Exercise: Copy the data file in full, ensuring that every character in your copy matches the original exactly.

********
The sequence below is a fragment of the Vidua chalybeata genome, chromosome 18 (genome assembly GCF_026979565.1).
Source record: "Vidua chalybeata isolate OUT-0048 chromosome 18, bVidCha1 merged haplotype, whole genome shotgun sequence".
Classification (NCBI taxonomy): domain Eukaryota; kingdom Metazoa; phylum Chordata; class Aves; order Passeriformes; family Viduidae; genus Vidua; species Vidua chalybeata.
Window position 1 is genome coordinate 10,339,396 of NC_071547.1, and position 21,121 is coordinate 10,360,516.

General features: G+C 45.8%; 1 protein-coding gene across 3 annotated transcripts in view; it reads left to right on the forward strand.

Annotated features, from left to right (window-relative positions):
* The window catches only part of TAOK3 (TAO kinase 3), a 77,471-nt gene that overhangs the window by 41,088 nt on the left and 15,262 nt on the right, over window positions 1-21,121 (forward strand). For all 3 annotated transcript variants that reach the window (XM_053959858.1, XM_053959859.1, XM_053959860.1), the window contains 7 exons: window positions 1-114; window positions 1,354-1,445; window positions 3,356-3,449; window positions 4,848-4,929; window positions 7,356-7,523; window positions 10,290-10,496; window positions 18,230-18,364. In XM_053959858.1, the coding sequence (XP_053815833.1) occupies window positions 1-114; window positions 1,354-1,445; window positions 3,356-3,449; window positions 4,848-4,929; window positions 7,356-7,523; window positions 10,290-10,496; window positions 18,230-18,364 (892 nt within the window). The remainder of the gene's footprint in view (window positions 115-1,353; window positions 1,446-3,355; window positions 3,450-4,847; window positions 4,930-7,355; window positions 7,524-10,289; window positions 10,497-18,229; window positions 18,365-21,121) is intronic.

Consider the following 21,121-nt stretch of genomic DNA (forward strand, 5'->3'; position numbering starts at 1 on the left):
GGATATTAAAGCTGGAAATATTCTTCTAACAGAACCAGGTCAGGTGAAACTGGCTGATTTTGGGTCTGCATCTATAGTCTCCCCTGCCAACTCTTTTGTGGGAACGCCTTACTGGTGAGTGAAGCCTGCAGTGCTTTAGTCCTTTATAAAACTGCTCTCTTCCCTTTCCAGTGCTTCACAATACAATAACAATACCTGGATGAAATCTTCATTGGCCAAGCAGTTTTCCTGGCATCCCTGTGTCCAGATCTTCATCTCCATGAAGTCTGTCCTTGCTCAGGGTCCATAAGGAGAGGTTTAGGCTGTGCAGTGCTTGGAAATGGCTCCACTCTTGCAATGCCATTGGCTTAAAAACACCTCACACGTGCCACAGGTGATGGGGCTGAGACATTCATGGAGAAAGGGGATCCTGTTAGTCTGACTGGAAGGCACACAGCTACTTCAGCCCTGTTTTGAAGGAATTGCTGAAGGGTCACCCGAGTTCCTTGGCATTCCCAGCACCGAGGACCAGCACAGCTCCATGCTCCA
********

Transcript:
The sequence below is a fragment of the Vidua chalybeata genome, chromosome 18 (genome assembly GCF_026979565.1).
Source record: "Vidua chalybeata isolate OUT-0048 chromosome 18, bVidCha1 merged haplotype, whole genome shotgun sequence".
Classification (NCBI taxonomy): domain Eukaryota; kingdom Metazoa; phylum Chordata; class Aves; order Passeriformes; family Viduidae; genus Vidua; species Vidua chalybeata.
Window position 1 is genome coordinate 10,339,396 of NC_071547.1, and position 21,121 is coordinate 10,360,516.

General features: G+C 45.8%; 1 protein-coding gene across 3 annotated transcripts in view; it reads left to right on the forward strand.

Annotated features, from left to right (window-relative positions):
* The window catches only part of TAOK3 (TAO kinase 3), a 77,471-nt gene that overhangs the window by 41,088 nt on the left and 15,262 nt on the right, over window positions 1-21,121 (forward strand). For all 3 annotated transcript variants that reach the window (XM_053959858.1, XM_053959859.1, XM_053959860.1), the window contains 7 exons: window positions 1-114; window positions 1,354-1,445; window positions 3,356-3,449; window positions 4,848-4,929; window positions 7,356-7,523; window positions 10,290-10,496; window positions 18,230-18,364. In XM_053959858.1, the coding sequence (XP_053815833.1) occupies window positions 1-114; window positions 1,354-1,445; window positions 3,356-3,449; window positions 4,848-4,929; window positions 7,356-7,523; window positions 10,290-10,496; window positions 18,230-18,364 (892 nt within the window). The remainder of the gene's footprint in view (window positions 115-1,353; window positions 1,446-3,355; window positions 3,450-4,847; window positions 4,930-7,355; window positions 7,524-10,289; window positions 10,497-18,229; window positions 18,365-21,121) is intronic.

Consider the following 21,121-nt stretch of genomic DNA (forward strand, 5'->3'; position numbering starts at 1 on the left):
GGATATTAAAGCTGGAAATATTCTTCTAACAGAACCAGGTCAGGTGAAACTGGCTGATTTTGGGTCTGCATCTATAGTCTCCCCTGCCAACTCTTTTGTGGGAACGCCTTACTGGTGAGTGAAGCCTGCAGTGCTTTAGTCCTTTATAAAACTGCTCTCTTCCCTTTCCAGTGCTTCACAATACAATAACAATACCTGGATGAAATCTTCATTGGCCAAGCAGTTTTCCTGGCATCCCTGTGTCCAGATCTTCATCTCCATGAAGTCTGTCCTTGCTCAGGGTCCATAAGGAGAGGTTTAGGCTGTGCAGTGCTTGGAAATGGCTCCACTCTTGCAATGCCATTGGCTTAAAAACACCTCACACGTGCCACAGGTGATGGGGCTGAGACATTCATGGAGAAAGGGGATCCTGTTAGTCTGACTGGAAGGCACACAGCTACTTCAGCCCTGTTTTGAAGGAATTGCTGAAGGGTCACCCGAGTTCCTTGGCATTCCCAGCACCGAGGACCAGCACAGCTCCATGCTCCA